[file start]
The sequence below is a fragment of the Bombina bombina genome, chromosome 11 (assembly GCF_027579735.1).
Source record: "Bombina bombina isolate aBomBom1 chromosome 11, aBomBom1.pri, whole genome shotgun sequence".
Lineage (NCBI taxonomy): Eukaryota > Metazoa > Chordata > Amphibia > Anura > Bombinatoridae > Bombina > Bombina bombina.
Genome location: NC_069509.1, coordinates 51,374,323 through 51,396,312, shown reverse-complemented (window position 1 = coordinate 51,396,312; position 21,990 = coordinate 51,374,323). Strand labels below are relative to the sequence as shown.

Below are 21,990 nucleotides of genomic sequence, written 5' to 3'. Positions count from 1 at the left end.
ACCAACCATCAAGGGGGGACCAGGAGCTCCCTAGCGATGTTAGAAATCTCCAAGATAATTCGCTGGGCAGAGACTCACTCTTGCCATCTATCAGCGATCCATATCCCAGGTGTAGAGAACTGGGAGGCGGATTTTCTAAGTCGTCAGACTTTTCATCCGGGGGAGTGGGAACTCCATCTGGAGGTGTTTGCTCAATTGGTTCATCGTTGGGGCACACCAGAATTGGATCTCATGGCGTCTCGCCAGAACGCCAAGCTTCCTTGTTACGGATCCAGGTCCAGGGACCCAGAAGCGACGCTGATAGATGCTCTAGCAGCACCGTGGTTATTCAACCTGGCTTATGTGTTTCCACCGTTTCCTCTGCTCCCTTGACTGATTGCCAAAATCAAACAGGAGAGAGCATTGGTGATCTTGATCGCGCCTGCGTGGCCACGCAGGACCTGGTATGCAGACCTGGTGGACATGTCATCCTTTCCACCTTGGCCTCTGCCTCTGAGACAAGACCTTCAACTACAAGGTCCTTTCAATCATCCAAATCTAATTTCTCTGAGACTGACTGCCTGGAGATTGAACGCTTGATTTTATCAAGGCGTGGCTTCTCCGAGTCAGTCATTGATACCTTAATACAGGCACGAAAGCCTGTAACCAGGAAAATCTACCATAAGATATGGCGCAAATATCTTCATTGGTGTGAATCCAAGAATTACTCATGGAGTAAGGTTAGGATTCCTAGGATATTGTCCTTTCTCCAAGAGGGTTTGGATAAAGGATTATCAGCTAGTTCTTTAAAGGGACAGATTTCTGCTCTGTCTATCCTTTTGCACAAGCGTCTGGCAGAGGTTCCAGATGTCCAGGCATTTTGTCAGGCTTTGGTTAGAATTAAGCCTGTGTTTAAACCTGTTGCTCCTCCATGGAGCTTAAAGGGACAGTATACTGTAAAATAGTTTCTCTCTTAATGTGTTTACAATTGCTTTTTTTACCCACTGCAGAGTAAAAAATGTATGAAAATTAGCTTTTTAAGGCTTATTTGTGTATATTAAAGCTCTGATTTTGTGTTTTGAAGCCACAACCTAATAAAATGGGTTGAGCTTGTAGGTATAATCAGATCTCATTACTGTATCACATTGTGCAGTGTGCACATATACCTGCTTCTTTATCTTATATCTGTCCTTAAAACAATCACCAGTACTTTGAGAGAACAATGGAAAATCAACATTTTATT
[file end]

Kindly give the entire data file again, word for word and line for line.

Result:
The sequence below is a fragment of the Bombina bombina genome, chromosome 11 (assembly GCF_027579735.1).
Source record: "Bombina bombina isolate aBomBom1 chromosome 11, aBomBom1.pri, whole genome shotgun sequence".
Lineage (NCBI taxonomy): Eukaryota > Metazoa > Chordata > Amphibia > Anura > Bombinatoridae > Bombina > Bombina bombina.
Genome location: NC_069509.1, coordinates 51,374,323 through 51,396,312, shown reverse-complemented (window position 1 = coordinate 51,396,312; position 21,990 = coordinate 51,374,323). Strand labels below are relative to the sequence as shown.

Below are 21,990 nucleotides of genomic sequence, written 5' to 3'. Positions count from 1 at the left end.
ACCAACCATCAAGGGGGGACCAGGAGCTCCCTAGCGATGTTAGAAATCTCCAAGATAATTCGCTGGGCAGAGACTCACTCTTGCCATCTATCAGCGATCCATATCCCAGGTGTAGAGAACTGGGAGGCGGATTTTCTAAGTCGTCAGACTTTTCATCCGGGGGAGTGGGAACTCCATCTGGAGGTGTTTGCTCAATTGGTTCATCGTTGGGGCACACCAGAATTGGATCTCATGGCGTCTCGCCAGAACGCCAAGCTTCCTTGTTACGGATCCAGGTCCAGGGACCCAGAAGCGACGCTGATAGATGCTCTAGCAGCACCGTGGTTATTCAACCTGGCTTATGTGTTTCCACCGTTTCCTCTGCTCCCTTGACTGATTGCCAAAATCAAACAGGAGAGAGCATTGGTGATCTTGATCGCGCCTGCGTGGCCACGCAGGACCTGGTATGCAGACCTGGTGGACATGTCATCCTTTCCACCTTGGCCTCTGCCTCTGAGACAAGACCTTCAACTACAAGGTCCTTTCAATCATCCAAATCTAATTTCTCTGAGACTGACTGCCTGGAGATTGAACGCTTGATTTTATCAAGGCGTGGCTTCTCCGAGTCAGTCATTGATACCTTAATACAGGCACGAAAGCCTGTAACCAGGAAAATCTACCATAAGATATGGCGCAAATATCTTCATTGGTGTGAATCCAAGAATTACTCATGGAGTAAGGTTAGGATTCCTAGGATATTGTCCTTTCTCCAAGAGGGTTTGGATAAAGGATTATCAGCTAGTTCTTTAAAGGGACAGATTTCTGCTCTGTCTATCCTTTTGCACAAGCGTCTGGCAGAGGTTCCAGATGTCCAGGCATTTTGTCAGGCTTTGGTTAGAATTAAGCCTGTGTTTAAACCTGTTGCTCCTCCATGGAGCTTAAAGGGACAGTATACTGTAAAATAGTTTCTCTCTTAATGTGTTTACAATTGCTTTTTTTACCCACTGCAGAGTAAAAAATGTATGAAAATTAGCTTTTTAAGGCTTATTTGTGTATATTAAAGCTCTGATTTTGTGTTTTGAAGCCACAACCTAATAAAATGGGTTGAGCTTGTAGGTATAATCAGATCTCATTACTGTATCACATTGTGCAGTGTGCACATATACCTGCTTCTTTATCTTATATCTGTCCTTAAAACAATCACCAGTACTTTGAGAGAACAATGGAAAATCAACATTTTATT